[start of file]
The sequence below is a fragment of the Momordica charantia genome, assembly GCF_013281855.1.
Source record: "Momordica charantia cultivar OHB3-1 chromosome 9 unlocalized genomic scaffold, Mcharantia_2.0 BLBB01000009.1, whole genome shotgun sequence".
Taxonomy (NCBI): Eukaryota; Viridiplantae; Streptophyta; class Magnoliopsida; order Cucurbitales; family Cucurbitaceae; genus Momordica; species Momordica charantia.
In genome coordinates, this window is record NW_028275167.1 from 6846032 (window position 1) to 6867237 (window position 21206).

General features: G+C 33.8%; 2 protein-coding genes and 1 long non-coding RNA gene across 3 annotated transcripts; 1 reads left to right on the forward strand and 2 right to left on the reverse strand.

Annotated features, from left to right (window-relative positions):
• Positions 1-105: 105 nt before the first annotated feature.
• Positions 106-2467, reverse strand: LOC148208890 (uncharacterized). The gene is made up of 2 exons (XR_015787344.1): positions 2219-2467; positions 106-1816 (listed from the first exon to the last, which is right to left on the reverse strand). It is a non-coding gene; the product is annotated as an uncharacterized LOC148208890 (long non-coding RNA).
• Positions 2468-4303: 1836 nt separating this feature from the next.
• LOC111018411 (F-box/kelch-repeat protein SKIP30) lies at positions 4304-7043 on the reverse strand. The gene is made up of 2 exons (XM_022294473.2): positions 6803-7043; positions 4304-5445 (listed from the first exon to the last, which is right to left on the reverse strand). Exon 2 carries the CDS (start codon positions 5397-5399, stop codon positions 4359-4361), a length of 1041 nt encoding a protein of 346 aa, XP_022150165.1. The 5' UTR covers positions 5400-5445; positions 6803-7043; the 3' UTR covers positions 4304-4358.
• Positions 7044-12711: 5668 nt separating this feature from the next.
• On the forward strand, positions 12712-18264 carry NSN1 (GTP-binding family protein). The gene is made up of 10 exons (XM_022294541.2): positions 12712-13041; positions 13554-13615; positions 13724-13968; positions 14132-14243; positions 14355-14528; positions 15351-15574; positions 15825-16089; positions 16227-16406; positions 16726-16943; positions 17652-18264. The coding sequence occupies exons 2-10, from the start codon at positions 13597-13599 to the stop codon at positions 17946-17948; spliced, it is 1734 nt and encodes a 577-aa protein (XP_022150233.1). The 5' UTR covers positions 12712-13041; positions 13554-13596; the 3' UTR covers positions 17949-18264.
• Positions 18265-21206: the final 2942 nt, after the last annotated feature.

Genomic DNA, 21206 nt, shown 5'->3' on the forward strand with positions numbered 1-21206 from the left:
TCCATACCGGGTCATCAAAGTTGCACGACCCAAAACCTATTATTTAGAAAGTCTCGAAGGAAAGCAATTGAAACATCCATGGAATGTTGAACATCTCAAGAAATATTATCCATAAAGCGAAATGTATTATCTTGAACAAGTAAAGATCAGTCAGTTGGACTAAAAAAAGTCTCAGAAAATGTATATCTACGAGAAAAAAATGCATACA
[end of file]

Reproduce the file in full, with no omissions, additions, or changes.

The sequence below is a fragment of the Momordica charantia genome, assembly GCF_013281855.1.
Source record: "Momordica charantia cultivar OHB3-1 chromosome 9 unlocalized genomic scaffold, Mcharantia_2.0 BLBB01000009.1, whole genome shotgun sequence".
Taxonomy (NCBI): Eukaryota; Viridiplantae; Streptophyta; class Magnoliopsida; order Cucurbitales; family Cucurbitaceae; genus Momordica; species Momordica charantia.
In genome coordinates, this window is record NW_028275167.1 from 6846032 (window position 1) to 6867237 (window position 21206).

General features: G+C 33.8%; 2 protein-coding genes and 1 long non-coding RNA gene across 3 annotated transcripts; 1 reads left to right on the forward strand and 2 right to left on the reverse strand.

Annotated features, from left to right (window-relative positions):
• Positions 1-105: 105 nt before the first annotated feature.
• Positions 106-2467, reverse strand: LOC148208890 (uncharacterized). The gene is made up of 2 exons (XR_015787344.1): positions 2219-2467; positions 106-1816 (listed from the first exon to the last, which is right to left on the reverse strand). It is a non-coding gene; the product is annotated as an uncharacterized LOC148208890 (long non-coding RNA).
• Positions 2468-4303: 1836 nt separating this feature from the next.
• LOC111018411 (F-box/kelch-repeat protein SKIP30) lies at positions 4304-7043 on the reverse strand. The gene is made up of 2 exons (XM_022294473.2): positions 6803-7043; positions 4304-5445 (listed from the first exon to the last, which is right to left on the reverse strand). Exon 2 carries the CDS (start codon positions 5397-5399, stop codon positions 4359-4361), a length of 1041 nt encoding a protein of 346 aa, XP_022150165.1. The 5' UTR covers positions 5400-5445; positions 6803-7043; the 3' UTR covers positions 4304-4358.
• Positions 7044-12711: 5668 nt separating this feature from the next.
• On the forward strand, positions 12712-18264 carry NSN1 (GTP-binding family protein). The gene is made up of 10 exons (XM_022294541.2): positions 12712-13041; positions 13554-13615; positions 13724-13968; positions 14132-14243; positions 14355-14528; positions 15351-15574; positions 15825-16089; positions 16227-16406; positions 16726-16943; positions 17652-18264. The coding sequence occupies exons 2-10, from the start codon at positions 13597-13599 to the stop codon at positions 17946-17948; spliced, it is 1734 nt and encodes a 577-aa protein (XP_022150233.1). The 5' UTR covers positions 12712-13041; positions 13554-13596; the 3' UTR covers positions 17949-18264.
• Positions 18265-21206: the final 2942 nt, after the last annotated feature.

Genomic DNA, 21206 nt, shown 5'->3' on the forward strand with positions numbered 1-21206 from the left:
TCCATACCGGGTCATCAAAGTTGCACGACCCAAAACCTATTATTTAGAAAGTCTCGAAGGAAAGCAATTGAAACATCCATGGAATGTTGAACATCTCAAGAAATATTATCCATAAAGCGAAATGTATTATCTTGAACAAGTAAAGATCAGTCAGTTGGACTAAAAAAAGTCTCAGAAAATGTATATCTACGAGAAAAAAATGCATACA